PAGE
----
Neel Shelat explores one of the season’s surprise packages in Ligue 1
Ligue 1 has been dominated in recent years by Paris Saint-Germain, and before that Lyon, while the chasing pack have kept up with varying degrees of success: Lille and Monaco have won one title apiece in the last decade, while Marseille played sublime football at times last season, and Rennes continue to produce or improve excellent youngsters. This season, however, FC Lorient have surprised everyone with their approach and its efficacy. But how have they achieved this?
The Ligue 1 table shows Lorient all the way up in second after eleven rounds of fixtures. It’s a very promising start, but we obviously know that results in such a sample size can be skewed, and it is worth looking at the side’s expected goals. The underlying numbers are slightly less encouraging: Lorient’s xGD is slightly negative and suggests they deserve to be around the mid-table. Nonetheless, this is a noteworthy improvement from the 2021/22 season, when Les Merlus narrowly avoided relegation.
They did so while playing what can be described as a defensive brand of football under Christophe Pélissier, as his Coach ID radar, produced by Analytics FC, shows. The dominant feature here, the low block, shows how much his football was geared to sitting deep and only circulating possession deep against weaker teams; otherwise, Pélissier sought to get it forwards and wide as quickly as possible.
Over the summer, he was replaced by Régis Le Bris, the man who had been in charge of Lorient’s B team since 2015. This is his first coaching job at a senior team, and as the league table suggests, he has quite clearly done a great job so far. But, how has he set his side up to play? Once again, we turn to the Coach ID radar.
Interestingly, Lorient’s defence-oriented approach does not seem to have changed, although there appears to be greater clarity in terms of their style of play which seems to focus on keeping possession in deeper areas before springing forward.
If we dig a bit deeper into some data, we see similar signs. Lorient have the lowest field tilt and deepest defensive line in Ligue 1 this season. Those are the hallmarks of a defence-oriented team that plays a direct brand of football, but things start looking a little puzzling when we move on to some event data.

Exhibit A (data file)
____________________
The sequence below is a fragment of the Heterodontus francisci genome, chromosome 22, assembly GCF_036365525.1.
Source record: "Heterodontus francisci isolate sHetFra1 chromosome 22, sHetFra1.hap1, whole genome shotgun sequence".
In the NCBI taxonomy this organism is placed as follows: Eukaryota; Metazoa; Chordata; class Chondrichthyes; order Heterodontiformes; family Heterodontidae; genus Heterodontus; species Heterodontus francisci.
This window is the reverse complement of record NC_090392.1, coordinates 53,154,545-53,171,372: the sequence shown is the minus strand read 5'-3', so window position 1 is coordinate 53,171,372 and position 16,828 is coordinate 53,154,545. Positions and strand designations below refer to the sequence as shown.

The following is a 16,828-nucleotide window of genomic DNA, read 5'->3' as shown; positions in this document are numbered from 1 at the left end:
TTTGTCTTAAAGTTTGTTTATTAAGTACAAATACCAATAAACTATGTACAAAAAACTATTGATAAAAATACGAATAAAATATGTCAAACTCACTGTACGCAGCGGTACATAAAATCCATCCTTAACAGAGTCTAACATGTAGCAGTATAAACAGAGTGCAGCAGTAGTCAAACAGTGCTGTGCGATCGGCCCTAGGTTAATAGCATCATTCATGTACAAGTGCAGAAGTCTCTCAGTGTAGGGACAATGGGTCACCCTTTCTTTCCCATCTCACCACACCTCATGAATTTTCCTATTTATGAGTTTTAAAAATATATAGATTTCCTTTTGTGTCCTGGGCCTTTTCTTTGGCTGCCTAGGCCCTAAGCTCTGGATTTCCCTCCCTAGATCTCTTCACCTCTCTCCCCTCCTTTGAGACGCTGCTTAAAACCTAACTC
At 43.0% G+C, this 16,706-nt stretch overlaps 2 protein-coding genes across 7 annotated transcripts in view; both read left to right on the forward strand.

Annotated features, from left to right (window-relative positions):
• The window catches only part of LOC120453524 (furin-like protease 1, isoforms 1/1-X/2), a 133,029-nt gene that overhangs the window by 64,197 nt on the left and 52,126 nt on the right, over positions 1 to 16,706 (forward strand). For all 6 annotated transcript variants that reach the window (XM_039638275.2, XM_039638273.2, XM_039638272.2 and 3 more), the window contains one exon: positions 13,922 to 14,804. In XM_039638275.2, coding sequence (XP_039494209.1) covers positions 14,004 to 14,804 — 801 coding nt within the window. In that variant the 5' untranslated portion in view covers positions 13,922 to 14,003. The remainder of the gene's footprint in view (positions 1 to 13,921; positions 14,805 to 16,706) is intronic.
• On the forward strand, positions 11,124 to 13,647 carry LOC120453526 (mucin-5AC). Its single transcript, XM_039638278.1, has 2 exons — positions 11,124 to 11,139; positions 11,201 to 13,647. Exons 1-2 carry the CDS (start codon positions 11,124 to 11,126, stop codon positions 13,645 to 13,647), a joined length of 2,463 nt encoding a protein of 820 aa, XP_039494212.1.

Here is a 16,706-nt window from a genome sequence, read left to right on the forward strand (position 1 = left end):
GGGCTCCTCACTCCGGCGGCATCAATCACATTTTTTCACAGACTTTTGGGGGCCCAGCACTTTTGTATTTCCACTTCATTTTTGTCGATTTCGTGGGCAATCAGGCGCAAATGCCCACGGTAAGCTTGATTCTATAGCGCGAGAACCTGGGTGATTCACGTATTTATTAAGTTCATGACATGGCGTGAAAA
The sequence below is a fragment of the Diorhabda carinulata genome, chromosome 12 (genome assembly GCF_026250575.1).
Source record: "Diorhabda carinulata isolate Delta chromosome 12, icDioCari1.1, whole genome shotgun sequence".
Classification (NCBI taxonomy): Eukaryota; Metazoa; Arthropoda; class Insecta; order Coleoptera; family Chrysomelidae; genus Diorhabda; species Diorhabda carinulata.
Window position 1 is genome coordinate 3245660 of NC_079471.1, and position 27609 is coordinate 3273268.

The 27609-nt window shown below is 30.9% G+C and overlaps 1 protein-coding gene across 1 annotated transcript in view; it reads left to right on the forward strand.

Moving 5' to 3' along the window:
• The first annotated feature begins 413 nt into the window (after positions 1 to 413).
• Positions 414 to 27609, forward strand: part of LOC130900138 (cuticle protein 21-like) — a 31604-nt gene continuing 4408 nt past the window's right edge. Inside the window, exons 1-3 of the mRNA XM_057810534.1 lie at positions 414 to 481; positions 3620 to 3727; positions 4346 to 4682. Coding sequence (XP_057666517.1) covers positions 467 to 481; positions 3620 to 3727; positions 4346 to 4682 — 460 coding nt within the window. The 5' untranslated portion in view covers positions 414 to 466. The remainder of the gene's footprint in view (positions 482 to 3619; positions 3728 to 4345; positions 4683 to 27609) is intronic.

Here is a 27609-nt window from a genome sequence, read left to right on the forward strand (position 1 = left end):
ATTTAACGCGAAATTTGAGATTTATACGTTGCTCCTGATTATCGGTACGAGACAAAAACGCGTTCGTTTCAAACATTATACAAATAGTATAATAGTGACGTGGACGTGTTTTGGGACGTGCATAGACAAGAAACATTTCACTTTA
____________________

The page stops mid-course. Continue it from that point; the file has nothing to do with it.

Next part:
Lorient have the third-lowest possession average in Ligue 1, and have the most touches of any side in their defensive third but the fewest of any in the attacking third. Naturally, therefore, they have played the lowest number of progressive passes among Ligue 1 teams, but have also attempted the third-lowest number of long balls.
So Lorient do not like to keep possession but they also do not play a big amount of long balls, so what exactly do they do?
Their Twitter account helps out with an answer.
A low-possession side playing liquid football? That is intriguing. Certainly, then, it is worth taking a closer look at how Lorient have been going about their business this season.
From the data we have looked at, it is clear that Lorient defend quite deep, but we have some more stats and visualisations to analyse that a little more and assess how successful they have been so far.
Obviously, they are not a high pressing team and have the highest PPDA average in the league. A look at their defensive actions heatmap backs this up; they almost exclusively defend in their own half of the pitch, and only do so with real intensity in and around their penalty area.
Generally, Lorient have lined up in a 4-2-3-1 formation, but out of possession, they move into a 4-4-2 low block with the wingers dropping back and the attacking midfielder joining the striker up front. This is a pretty standard pattern among sides that use a 4-2-3-1 formation on paper because the 4-4-2 is a far more defensively compact shape, especially for a side defending in a low block.
Thanks to this solid defensive shape, Lorient are able to cope fairly well with the pressure they invite upon themselves. Their xGA tally of 16.6 is significantly lower than their xTA, which is a league-high 20.3 this season. What this means is that Lorient often allow their opponents to get into dangerous situations, but are able to prevent them from creating quality chances at the same rate.
That is not to say that Lorient are one of the league’s better defensive sides, though. In fact, they have conceded the third-highest xG tally in the league, and the shots they have faced have had an npxG/shot average of 0.11, which is on the higher side. However, it is important to consider the fact that they employ an extremely deep defensive style, and in that context, they are performing better defensively than fellow low block users such as Auxerre, Troyes, Clermont Foot, or Nantes.
Crucially, though, Lorient’s low block does not only serve a defensive purpose – it also impacts how they attack. This is what truly sets them apart from the other sides we mentioned above.
Having won back possession, Lorient look to transition quickly and get the ball as far forward as possible. The difference, however, is that a stereotypical direct side would attempt to do so by punting the ball long into space for their forwards to chase, whereas Lorient look to play forwards, passing the ball into feet.
A great example was their goal against Ajaccio earlier this season. Notice how the centre-back identifies the forward pass to the midfielder the very moment he receives the ball, and thereafter, an almost exclusive one-touch passing move gets Lorient in behind the opposition defence.
In order to play such snappy forward passes, the defenders obviously need to have feasible passing options available as soon as possession is turned over, and this is where Lorient’s compact defensive shape comes into play. All of their players are well inside their own half so there usually always is a free man waiting to be found after a turnover who is relatively close to the ball, so the probability of him being found with a pass is high.